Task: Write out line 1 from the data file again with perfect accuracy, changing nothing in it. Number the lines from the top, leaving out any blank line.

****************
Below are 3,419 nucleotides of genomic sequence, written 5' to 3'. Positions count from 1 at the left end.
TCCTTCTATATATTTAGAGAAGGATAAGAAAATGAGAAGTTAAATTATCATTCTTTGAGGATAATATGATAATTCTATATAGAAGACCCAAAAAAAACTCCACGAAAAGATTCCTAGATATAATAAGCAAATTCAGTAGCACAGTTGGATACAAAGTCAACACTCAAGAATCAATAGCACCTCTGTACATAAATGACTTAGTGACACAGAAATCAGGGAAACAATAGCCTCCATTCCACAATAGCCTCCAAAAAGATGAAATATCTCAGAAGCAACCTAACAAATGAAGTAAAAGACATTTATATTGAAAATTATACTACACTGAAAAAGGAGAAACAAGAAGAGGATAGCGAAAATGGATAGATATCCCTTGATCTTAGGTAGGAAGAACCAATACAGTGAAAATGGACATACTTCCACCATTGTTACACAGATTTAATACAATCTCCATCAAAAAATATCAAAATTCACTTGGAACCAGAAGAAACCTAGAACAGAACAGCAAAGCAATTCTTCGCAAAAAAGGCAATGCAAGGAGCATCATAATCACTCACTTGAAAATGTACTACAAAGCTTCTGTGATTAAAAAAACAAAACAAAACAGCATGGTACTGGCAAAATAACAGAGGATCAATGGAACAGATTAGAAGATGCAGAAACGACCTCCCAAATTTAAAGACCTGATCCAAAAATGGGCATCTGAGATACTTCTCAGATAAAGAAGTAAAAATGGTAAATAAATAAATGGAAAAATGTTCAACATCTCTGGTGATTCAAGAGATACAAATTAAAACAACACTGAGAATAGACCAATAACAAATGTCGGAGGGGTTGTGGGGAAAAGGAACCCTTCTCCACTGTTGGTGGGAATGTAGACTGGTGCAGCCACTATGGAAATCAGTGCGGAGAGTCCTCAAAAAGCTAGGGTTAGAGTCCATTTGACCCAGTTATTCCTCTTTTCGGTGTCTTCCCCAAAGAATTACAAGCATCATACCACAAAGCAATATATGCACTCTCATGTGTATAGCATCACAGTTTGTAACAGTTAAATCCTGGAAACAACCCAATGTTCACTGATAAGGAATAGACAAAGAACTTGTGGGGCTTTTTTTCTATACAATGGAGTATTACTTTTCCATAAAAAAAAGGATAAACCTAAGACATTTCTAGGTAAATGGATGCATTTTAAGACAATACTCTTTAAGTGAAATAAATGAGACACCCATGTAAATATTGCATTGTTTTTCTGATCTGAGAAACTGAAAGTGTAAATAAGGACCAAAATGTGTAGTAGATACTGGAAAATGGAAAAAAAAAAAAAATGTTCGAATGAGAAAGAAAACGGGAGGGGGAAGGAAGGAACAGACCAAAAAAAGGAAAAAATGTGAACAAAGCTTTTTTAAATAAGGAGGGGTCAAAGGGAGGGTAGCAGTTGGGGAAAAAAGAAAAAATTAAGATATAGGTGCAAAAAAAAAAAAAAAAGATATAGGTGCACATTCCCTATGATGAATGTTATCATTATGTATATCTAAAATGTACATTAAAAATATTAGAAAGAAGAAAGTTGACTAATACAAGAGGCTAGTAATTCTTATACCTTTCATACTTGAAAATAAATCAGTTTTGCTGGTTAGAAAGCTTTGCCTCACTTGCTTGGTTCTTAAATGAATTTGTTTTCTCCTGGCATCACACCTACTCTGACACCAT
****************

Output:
Below are 3,419 nucleotides of genomic sequence, written 5' to 3'. Positions count from 1 at the left end.